The convention set out requirements to be followed by those installing and operating subsea cables and those carrying out other marine activities including fishing, to try to ensure that damage would not occur to this valuable new class of critical infrastructure.
Many of the convention’s legal principles were ultimately incorporated into the United Nations Convention on the Law of the Sea (UNCLOS) adopted in 1982.
The UNCLOS put on a legal footing internationally agreed maritime jurisdictions. The territorial sea lies within the 12 nautical mile limit, the continental shelf lies within the 200 nautical mile limit (incorporating the state’s exclusive economic zone, or EEZ) and beyond that lies the High Seas.
While the ‘high seas’ might evoke thoughts of piracy and lawlessness, in fact the UNCLOS granted a right for any party to lay submarine cables on the seabed of the high seas and included provisions to protect those cables from damage.
The UNCLOS provided a similar right for subsea cables within each territory’s EEZ, subject any rules or regulations laid down by the territory consistent with the UNCLOS.
Foreshore Act 1933
Cables within the territorial seas are subject to such regulations as each state may adopt. In Ireland, the laying and operation of cables out to the 12 nautical mile limit is subject to licence under the Foreshore Act 1933, as amended, but beyond the 12 nautical mile limit the Foreshore Act does not apply.
As noted in the draft National Marine Planning Framework, a ‘robust and coherent marine and foreshore planning system is expected to encourage and support future investment in submarine telecommunications’.
In that respect, a Marine Planning and Development Management Bill is in preparation which is expected to provide a new regulatory framework for developments in the marine environment, including subsea cables in the Irish territorial sea.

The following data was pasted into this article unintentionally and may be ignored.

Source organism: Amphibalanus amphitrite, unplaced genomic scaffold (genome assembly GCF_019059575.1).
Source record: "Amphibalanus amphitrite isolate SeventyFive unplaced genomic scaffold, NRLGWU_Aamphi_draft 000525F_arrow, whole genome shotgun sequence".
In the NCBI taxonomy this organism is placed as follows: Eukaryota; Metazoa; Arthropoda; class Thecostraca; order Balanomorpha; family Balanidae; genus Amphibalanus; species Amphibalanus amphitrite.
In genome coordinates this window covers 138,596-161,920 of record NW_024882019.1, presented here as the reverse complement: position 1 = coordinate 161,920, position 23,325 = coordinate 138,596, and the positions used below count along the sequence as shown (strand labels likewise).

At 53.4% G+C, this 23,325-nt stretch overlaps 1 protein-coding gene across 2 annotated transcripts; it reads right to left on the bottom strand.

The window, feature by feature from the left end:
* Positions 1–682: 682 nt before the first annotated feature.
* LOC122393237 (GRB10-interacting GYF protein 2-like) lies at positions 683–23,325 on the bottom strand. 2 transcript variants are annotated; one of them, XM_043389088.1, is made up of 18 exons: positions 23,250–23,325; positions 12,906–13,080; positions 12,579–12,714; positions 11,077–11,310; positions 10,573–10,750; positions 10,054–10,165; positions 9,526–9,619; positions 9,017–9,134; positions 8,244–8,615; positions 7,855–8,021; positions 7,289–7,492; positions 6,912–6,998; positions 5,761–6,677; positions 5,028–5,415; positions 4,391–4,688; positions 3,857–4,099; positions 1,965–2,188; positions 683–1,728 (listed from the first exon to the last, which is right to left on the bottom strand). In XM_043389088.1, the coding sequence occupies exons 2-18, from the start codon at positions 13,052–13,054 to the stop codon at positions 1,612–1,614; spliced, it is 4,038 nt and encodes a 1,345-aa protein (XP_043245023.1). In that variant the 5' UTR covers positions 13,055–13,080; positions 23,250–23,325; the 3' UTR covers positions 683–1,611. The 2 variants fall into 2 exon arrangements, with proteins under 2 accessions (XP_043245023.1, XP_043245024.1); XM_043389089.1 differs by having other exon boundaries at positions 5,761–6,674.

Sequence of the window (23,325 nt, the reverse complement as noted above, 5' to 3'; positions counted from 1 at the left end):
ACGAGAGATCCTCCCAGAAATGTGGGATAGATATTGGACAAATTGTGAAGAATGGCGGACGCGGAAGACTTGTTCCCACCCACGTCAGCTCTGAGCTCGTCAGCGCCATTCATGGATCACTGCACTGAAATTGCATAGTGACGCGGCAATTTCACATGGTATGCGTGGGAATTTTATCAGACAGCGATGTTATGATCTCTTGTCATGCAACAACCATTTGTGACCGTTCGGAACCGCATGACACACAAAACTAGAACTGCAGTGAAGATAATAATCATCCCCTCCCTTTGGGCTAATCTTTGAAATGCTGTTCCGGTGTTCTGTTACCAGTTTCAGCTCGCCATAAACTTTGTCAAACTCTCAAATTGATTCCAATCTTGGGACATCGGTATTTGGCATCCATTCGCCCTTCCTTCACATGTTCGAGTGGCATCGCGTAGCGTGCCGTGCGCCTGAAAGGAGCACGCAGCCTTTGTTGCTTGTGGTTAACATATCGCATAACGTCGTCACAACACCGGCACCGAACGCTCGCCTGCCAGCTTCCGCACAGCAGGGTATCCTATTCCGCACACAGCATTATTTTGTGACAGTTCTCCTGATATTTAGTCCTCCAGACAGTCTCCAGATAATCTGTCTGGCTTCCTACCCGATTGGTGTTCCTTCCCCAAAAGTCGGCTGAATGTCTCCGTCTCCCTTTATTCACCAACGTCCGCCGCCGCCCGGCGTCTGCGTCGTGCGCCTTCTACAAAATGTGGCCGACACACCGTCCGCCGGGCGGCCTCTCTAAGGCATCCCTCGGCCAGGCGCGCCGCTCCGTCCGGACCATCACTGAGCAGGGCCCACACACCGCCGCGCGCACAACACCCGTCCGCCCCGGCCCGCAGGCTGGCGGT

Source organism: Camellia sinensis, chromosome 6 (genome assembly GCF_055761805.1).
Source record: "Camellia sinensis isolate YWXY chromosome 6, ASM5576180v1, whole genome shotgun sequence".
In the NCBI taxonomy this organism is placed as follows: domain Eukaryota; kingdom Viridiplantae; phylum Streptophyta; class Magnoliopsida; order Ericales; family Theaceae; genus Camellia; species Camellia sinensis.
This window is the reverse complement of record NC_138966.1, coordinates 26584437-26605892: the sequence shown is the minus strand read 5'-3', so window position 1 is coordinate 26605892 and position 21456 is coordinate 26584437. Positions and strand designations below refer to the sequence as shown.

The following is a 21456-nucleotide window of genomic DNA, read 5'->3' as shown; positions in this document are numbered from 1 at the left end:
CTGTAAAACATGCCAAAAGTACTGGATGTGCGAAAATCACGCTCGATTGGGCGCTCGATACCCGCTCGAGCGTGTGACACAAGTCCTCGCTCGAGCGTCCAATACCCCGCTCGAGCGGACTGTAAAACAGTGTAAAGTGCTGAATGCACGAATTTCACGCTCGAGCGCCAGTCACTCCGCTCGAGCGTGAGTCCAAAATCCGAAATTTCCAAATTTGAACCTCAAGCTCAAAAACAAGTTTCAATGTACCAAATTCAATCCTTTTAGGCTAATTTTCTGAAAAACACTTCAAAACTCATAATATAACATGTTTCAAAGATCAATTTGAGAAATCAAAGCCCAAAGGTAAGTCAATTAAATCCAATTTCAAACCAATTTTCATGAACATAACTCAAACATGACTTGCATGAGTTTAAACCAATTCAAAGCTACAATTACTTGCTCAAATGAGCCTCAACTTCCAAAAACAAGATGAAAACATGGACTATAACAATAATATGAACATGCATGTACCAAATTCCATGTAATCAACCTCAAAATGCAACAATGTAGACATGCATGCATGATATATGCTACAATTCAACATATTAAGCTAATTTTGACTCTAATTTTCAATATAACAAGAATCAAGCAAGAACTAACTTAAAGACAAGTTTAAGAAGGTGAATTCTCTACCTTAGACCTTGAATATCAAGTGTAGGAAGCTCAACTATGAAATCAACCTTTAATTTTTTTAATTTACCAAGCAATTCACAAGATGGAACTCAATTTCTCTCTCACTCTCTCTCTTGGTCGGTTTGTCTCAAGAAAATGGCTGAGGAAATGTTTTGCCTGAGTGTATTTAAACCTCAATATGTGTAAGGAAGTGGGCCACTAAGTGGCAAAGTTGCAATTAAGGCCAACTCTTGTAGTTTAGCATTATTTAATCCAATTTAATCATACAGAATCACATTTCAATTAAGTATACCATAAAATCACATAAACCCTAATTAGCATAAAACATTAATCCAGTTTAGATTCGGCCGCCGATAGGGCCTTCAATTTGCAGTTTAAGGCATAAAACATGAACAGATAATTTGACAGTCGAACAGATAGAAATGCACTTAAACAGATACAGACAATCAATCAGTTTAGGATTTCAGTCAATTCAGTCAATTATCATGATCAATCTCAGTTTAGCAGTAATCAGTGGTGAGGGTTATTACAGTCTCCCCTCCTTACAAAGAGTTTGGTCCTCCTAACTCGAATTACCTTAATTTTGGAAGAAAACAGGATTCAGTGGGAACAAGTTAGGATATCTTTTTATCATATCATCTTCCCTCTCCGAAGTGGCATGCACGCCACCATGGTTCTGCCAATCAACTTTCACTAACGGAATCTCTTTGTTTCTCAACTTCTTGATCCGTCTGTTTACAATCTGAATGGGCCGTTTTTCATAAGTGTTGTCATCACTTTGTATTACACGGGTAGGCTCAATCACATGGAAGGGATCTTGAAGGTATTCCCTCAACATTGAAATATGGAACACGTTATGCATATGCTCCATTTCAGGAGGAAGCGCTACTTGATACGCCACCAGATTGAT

As the general scheme of the bill acknowledges, the laying of subsea cables in the EEZ and beyond is a right protected under the UNCLOS and therefore the national rules must not conflict with the UNCLOS.
The government consultation on ‘International Connectivity for Telecommunications’ also identifies that a key objective of the new legislation will be to ensure that Ireland ‘remains an attractive location for providers of international connectivity’.
Ireland has proved an attractive location for Aqua Comms, a successful Irish company specialising in the building and operation of subsea fibre optic cable systems.
Aqua Comms has been responsible for the successful delivery and operation of the CeltixConnect cable connecting Ireland with the UK, and the America Europe Connect cable connecting the USA and Ireland.
The ‘AEC2’ cable from the USA to Denmark with a branch to Ireland is soon to be deployed, and when the branch to Ireland is operational will make this the first subsea cable connecting Ireland to mainland Europe via Denmark.
Philip Lee has provided legal support to Aqua Comms since 2012 on the financing and development of its strategically significant infrastructure.
With further investment by Aqua Comms and others, supported by a strong policy and legislative framework, Ireland’s reputation as a strategic telecommunications hub, first established in 1858, will continue to grow in this increasingly interconnected world.
Author: Alice Whittaker, Partner and Head of Environment and Planning at Philip Lee.